Toronto Sun

November 5, 1999

Karla 'is a threat': Prison pal

Ex-inmate admits she fell for schoolgirl killer's act


MATES ... Chandai D'Abreau, a former prison pal of Karla Homolka (below), says she became close friends with the convicted killer while inside but now realizes she was "sucked in" by Homolka.

For a time, Chandai D'Abreau considered schoolgirl killer Karla Homolka her friend.

While an inmate at Kingston's Prison For Women, D'Abreau, 34, said she was charmed by Homolka, who also taught her how to make the best impression before a parole board.

"She coached me on how to look, what to do, what to wear. She told me to fold my hands and put them on the desk in front of me during the interview," D'Abreau said last night from her Scarborough home.

D'Abreau was granted parole four years ago and has started her life over. She married and has three kids.

In 1993, D'Abreau was sentenced to 20 months at Vanier Centre for Women for a work-related fraud.

She and another inmate broke out of the Brampton jail by scaling the 10-metre fence topped with razor wire.

After she turned herself in, four months were added to her sentence for escaping lawful custody which landed her in Kingston's P4W in April 1994.

That's where she met Karla.

"She really was a sweet person. She was always nice to me," D'Abreau said. "She's like a child. She had all kinds of Disney posters on her wall. You really wanted to trust her. She's very likeable."

For about four months of her 18 in P4W, D'Abreau spent time in the segregated unit doing chores such as preparing and delivering food. She got to know Homolka and Kim Wildeman, who was serving a four-year term for killing her 2-year-old son in June 1993.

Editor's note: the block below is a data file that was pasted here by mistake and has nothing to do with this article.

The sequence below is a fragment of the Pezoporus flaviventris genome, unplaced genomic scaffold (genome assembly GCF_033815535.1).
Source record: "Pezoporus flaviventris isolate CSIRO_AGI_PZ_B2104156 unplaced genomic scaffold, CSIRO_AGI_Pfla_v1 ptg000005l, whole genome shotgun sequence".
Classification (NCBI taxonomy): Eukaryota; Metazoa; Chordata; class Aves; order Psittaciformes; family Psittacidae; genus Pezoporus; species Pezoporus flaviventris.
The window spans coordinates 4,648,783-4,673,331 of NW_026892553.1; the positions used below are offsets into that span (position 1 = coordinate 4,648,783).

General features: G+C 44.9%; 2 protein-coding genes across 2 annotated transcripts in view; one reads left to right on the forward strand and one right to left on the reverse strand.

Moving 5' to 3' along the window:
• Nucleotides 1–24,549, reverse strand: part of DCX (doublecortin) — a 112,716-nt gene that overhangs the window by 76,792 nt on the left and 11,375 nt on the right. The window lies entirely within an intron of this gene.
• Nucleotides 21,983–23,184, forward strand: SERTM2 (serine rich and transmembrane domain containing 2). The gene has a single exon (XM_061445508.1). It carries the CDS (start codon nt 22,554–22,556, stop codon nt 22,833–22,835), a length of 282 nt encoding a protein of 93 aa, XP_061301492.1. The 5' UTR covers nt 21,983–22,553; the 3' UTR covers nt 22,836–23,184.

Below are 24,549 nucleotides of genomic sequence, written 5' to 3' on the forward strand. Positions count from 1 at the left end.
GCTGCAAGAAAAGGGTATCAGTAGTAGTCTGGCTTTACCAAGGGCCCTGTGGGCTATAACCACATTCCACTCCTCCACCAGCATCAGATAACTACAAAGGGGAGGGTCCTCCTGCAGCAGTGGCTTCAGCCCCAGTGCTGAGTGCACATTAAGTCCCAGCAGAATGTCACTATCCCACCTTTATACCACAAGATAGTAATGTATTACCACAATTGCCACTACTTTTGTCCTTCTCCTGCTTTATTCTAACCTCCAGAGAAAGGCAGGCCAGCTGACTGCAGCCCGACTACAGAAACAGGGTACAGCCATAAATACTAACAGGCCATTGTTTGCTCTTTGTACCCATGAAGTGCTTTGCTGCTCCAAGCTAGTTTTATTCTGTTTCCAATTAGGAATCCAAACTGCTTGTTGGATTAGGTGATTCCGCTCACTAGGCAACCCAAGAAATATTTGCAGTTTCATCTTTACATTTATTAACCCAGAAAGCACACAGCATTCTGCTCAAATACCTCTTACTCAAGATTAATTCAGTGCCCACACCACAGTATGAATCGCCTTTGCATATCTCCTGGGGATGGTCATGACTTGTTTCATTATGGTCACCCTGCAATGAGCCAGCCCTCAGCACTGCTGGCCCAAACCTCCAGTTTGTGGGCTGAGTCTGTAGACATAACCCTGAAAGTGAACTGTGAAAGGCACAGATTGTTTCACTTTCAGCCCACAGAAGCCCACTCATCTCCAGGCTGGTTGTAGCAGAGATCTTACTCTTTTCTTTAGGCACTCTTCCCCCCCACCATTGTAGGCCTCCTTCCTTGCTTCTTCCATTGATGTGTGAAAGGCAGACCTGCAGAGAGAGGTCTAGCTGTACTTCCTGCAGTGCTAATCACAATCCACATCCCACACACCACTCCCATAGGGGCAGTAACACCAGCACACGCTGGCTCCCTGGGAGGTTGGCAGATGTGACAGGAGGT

"When I left, Karla hugged me and gave me a friendship bracelet. She did the normal things a girlfriend would do," D'Abreau says now, adding she's not surprised that there are people who support her suit in Federal Court to allow her temporary escorted leaves.

"She conned everyone in the justice system and I'm just another one. I felt stupid because I realized she had me sucked in," D'Abreau said. "It took me a couple years to get over being close to her. I was in denial. She completely convinced me that she was innocent."

Tim Danson, lawyer for the French and Mahaffy families, said he's not surprised D'Abreau found Homolka to be charming and friendly.


"In my experience with psychopaths, they can be very charming, very endearing, intelligent and persuasive," Danson said. "That's the mark of a psychopath."

After serving only six years for her part in the rapes and slayings of Leslie Mahaffy and Kristen French and her role in the death of her own sister, Tammy, he said Homolka is not close to being rehabilitated.

"Karla has pulled the wool over everyone's eyes and manipulated the system. She is a threat to public safety," he said.

Various assessment reports filed by Corrections Canada include documents dating to the spring of 1993.

Homolka was admitted to Northwestern General hospital in Toronto at that time, according to her testimony at Bernardo's trial.

Filed documents written by psychiatrists Hans Arndt and Andrew Malcolm and psychologist Allan Long are all dated within the seven weeks Homolka said she was hospitalized.

Reached at his Toronto office yesterday, Malcolm wouldn't comment on his report or Homolka's recent application for escorted day passes. "I haven't followed the case since then (1993)," he said.

Contents of those reports have been sealed under a court order.

Correctional Service Canada officials were mum on Homolka's suit.

"We've been highly instructed to not comment at all," said Linda Mariotti, a department spokesman.

Homolka has refused to take messages from reporters.

-- Files from Alan Findlay

Copyright © 1999, Canoe Limited Partnership.